Essential Istanbul

Tour Creator

Yagmur, an Istanbul resident for over 7 years is a student of the city and is still astonished by its wonders every day. She loves to explore the city as…Read More Bio »



Remote Tour Included



On our tour of Istanbul’s old town, be ready to be awed by the fascinating history of this 2000-year-old city. From old underground cisterns to churches turning into mosques, from Roman-inspired Turkish baths to maze-like corridors of the palace, we will explore Istanbul’s extraordinary architecture.

Avoid the Crowds

Allows you to explore without having to be shoulder-to-shoulder in a large tour group

Created by an exceptional local tour guide

Written by an Istanbul guide, with degrees in Political Science and Sociology from Boğaziçi University (Istanbul)

GPS Directions

Easy-to-follow GPS directions to get you from one point to the next on your tour

Historic Landmarks

We will visit the best-of-the-best sites including Hagia Sophia and the Blue Mosque

Remote Tour Included

As with all our tours, a remote tour is included that can be enjoyed from home


Essential Istanbul

  1. Sultanahmet Square  - Situated on where the ancient Hippodrome of the Byzantines used to be, Sultanahmet Square has been the center of civil life for nearly 2,000 years. After a general account on the city’s immense history, we will explore the historical roles and functions of this specific square.
  2. Milion Stone - Also known as the “reference point” or “kilometer zero” of Constantinople, Milion Stone was the beginning point of the city’s main artery for centuries. We will learn the history of this pillar, which is in fact, the ruin of the original splendid monument.
  3. Basilica Cistern  -The grandest of over hundreds of underground cisterns the Byzantines built around the city. We will talk about their changing importance and functions from Byzantine to Ottoman times.
  4. Hagia Sophia - A patriarchal cathedral for 916 years and an imperial church for another 400 years, Hagia Sophia has historically been the most important place of worship in the city. We will discover how it has remained an unrivaled architectural masterpiece for over centuries and how its theological majesty is still inscribed onto its walls and decoration, though having ceased its religious function in 1935.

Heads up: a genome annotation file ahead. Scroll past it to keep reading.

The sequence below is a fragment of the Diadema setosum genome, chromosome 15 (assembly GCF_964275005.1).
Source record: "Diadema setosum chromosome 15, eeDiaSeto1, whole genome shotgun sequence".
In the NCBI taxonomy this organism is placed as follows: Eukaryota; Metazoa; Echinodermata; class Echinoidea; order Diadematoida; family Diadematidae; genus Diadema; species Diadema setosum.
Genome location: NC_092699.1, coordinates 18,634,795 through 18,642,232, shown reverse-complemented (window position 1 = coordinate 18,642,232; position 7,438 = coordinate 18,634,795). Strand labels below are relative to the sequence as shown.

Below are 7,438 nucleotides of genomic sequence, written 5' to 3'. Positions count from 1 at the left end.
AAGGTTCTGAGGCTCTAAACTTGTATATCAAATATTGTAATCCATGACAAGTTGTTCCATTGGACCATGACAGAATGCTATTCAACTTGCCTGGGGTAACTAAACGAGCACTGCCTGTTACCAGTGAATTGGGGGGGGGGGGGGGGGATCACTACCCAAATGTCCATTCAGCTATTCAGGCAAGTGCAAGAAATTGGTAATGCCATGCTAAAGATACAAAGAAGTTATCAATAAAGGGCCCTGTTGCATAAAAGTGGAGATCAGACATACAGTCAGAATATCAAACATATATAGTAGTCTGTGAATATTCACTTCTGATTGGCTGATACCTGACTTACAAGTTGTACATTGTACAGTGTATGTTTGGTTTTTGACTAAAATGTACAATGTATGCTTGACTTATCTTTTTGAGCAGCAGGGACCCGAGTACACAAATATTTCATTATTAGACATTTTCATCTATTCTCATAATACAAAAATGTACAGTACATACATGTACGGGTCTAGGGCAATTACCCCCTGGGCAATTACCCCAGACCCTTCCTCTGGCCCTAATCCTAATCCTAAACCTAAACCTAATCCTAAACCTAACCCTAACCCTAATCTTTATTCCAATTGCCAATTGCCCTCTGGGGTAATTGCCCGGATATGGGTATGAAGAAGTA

5. Hamam of Haseki Hurrem - Built by the Chief architect of Ottoman that time, this building is a fine example of 16th century Turkish Public Baths. While hearing more about the story behind this place, we will also talk about the historical origins of the hamams, and their architectural and socio-cultural characteristics.
  6. Sultanahmet Mosque - Commonly referred as “Blue Mosque”, this splendid mosque was commissioned by the Ottoman Sultan Ahmet I. Let’s explore what motivated the sultan to construct such a massive place of worship and where its popular nickname was derived from.
  7. Fountain of Ahmet III - This square-shaped fountain dates back to the year 1728. However, historical importance of the fountains in the Ottoman culture dates back to much earlier times. We will learn which functions fountains used to play in the social life and how the modernization project of the 18th century is represented in the architectural and decorative design of the Fountain of Ahmet III.
  8. Topkapı Palace - Visited as a museum today, Topkapı Palace served as the imperial palace of the Ottoman Sultans from 1478 to 1856. We will explore why, though not being the only palace used by the Imperial family, it eventually became the most famous one, and we will talk more about the architectural design and administrative and residential functions of the palace.
  9. Hagia Eirene Museum - Founded in the Pagan times and expanded in Constantine’s era, Hagia Eirene was the first church in Istanbul. We will listen how it was later overshadowed by Hagia Sophia and how it assumed different functions after the Ottoman conquest.
  10. Soğukçeşme Street - Soğukçeşme is a street with some successfully renovated 19th-century wooden houses. Let’s find out what important pieces of history are still making part of this street, and also how the street became such a special nostalgic place on the locals’ minds.

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